Whether you like the Nutrition Facts table or not (and I say – it could be written in plain English), let’s make sure you get the most out of it, since it’s here to stay.

Here’s my four-step crash course on reading the Nutrition Facts table.

 Step 1: Serving Size

The absolute most important part of the Nutrition Facts table is to figure out the serving size. Manufacturers often strategically choose the serving size to make the rest of the table look good. Small serving = small calories/fat/carbs. Tricky little boogers, aren’t they?

All the information in the table rests on the amount chosen as the serving size. And, since every manufacturer chooses their own, it’s often difficult to compare two products.

Cut to the next few years when food labels will change. The FDA finally realized that we don’t eat, like 2 Oreos or 9 potato chips and decided that food labels must match with the quantities that Americans actually consume.

They can’t hide the real amount of sugar you’re getting in a Dr. Pepper or the sodium in those Doritos.

This will make it easier to compare foods…no more artificially small servings.

Let’s use an example – plain, unsalted walnuts from Costco. (it’s probably a 90-lb bag, right?)

As you can see, right under the Nutrition Facts header is the serving size. That is a ¼ cup or 30 g. This means that all the numbers underneath it are based on this amount.

FUN EXPERIMENT: Try using a measuring cup to see exactly how much of a certain food equals one serving. You may be surprised at how small it is (imagine a ¼ cup of walnuts). I did this with my wine – 5 oz is a serving.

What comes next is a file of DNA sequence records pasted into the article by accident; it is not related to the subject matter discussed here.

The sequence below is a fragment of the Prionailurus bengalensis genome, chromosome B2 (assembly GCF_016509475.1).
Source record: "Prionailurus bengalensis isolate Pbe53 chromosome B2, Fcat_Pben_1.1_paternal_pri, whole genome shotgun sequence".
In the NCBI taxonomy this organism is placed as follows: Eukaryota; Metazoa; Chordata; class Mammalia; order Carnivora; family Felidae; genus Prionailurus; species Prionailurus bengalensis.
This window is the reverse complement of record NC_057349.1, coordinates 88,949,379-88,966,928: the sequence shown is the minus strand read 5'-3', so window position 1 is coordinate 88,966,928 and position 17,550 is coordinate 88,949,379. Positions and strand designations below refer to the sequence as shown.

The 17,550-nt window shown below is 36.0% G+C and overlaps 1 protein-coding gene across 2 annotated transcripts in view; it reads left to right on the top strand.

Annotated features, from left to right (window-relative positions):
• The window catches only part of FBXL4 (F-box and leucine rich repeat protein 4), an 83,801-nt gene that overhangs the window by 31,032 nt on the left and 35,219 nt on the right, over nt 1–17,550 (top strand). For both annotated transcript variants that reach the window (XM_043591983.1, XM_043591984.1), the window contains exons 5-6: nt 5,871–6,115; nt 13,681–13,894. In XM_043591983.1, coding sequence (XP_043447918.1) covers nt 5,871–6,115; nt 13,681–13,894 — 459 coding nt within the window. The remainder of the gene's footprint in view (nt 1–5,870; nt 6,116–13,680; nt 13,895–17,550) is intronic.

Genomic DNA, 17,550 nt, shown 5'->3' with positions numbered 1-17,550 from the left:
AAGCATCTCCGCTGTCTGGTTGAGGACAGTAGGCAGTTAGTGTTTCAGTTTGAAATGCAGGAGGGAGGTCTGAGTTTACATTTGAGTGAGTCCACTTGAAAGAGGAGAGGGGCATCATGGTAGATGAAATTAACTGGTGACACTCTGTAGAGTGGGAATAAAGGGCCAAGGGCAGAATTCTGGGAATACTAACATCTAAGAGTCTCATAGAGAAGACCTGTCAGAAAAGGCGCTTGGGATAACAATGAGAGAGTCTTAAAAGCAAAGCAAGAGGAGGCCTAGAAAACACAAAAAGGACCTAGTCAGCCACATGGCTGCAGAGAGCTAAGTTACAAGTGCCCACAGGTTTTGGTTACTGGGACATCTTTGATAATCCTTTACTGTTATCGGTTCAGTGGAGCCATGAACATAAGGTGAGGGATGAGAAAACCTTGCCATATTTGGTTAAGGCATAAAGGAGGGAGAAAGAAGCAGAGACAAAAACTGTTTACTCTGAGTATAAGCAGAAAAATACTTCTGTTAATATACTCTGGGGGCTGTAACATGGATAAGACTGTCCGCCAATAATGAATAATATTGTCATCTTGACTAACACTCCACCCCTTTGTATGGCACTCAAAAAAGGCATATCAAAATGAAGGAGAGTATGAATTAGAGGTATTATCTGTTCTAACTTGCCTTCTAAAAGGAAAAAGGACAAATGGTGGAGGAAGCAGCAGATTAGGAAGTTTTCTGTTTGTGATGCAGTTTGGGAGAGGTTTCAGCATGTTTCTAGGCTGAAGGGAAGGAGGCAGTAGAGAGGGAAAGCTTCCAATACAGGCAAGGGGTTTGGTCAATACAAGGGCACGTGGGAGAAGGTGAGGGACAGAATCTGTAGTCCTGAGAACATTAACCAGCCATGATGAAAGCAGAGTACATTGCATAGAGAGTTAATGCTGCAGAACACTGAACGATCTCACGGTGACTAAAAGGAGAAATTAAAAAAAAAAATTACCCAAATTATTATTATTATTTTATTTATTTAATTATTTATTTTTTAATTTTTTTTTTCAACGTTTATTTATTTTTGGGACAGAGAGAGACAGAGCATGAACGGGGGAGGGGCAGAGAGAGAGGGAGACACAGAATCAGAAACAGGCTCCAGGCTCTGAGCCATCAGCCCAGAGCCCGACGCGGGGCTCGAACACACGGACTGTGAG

I’m fairly sure I was drinking at least twice that, if not more. I like my serving better.

Step 2: % Daily Value

The % Daily Value (%DV) is based on the recommended daily amount of each nutrient the average adult needs. Ideally, you will get 100% DV for each nutrient every day (yeah…um..I live in the opposite of the ideal world).

This is added up based on all of the foods and drinks you have throughout the day.

NOTE: Since children are smaller and have different nutritional needs if a type of food is intended solely for children under the age of 4, then those foods use a child’s average nutrition needs for the %DV.

The %DV is a guideline, not a rigid rule. You don’t need to add all of your %DV up for everything you eat all day. Instead, think of anything 5% or less to be a little; and, anything 15% or more to be a lot.

NOTE: Not every nutrient has a %DV. You can see it’s missing for things like cholesterol, sugar, and protein. This is because there isn’t an agreed “official” %DV for that nutrient. The good news is that the new Nutrition Facts tables will include a %DV for sugar. Keep your eyes out for that.

Step 3: Middle of the table (e.g. Calories, fat, cholesterol, sodium, potassium, carbohydrates, and protein)

Calories are pretty straight forward. Here, a ¼ cup (30 g) of walnuts has 200 calories.

Fat is bolded for a reason. That 19 g of fat (29% DV) is total fat. That includes the non-bolded items underneath it. Here, 19 g of total fat includes 1.5 g saturated fat, (19 g – 1.5 g = 17.5 g) unsaturated fat, and 0 g trans fat. (Yes, unsaturated fats including mono- and poly-unsaturated are not on the label, so you need to do a quick subtraction).

Cholesterol, sodium, and potassium are all measured in mg. Ideally, aim for around 100% of potassium and sodium each day. It’s easy to overdo sodium, especially if you grab pre-made, restaurant foods, or snacks. Keep an eye on this number if sodium can be a problem for you (e.g. if your doctor mentioned it, if you have high blood pressure or kidney problems, etc.).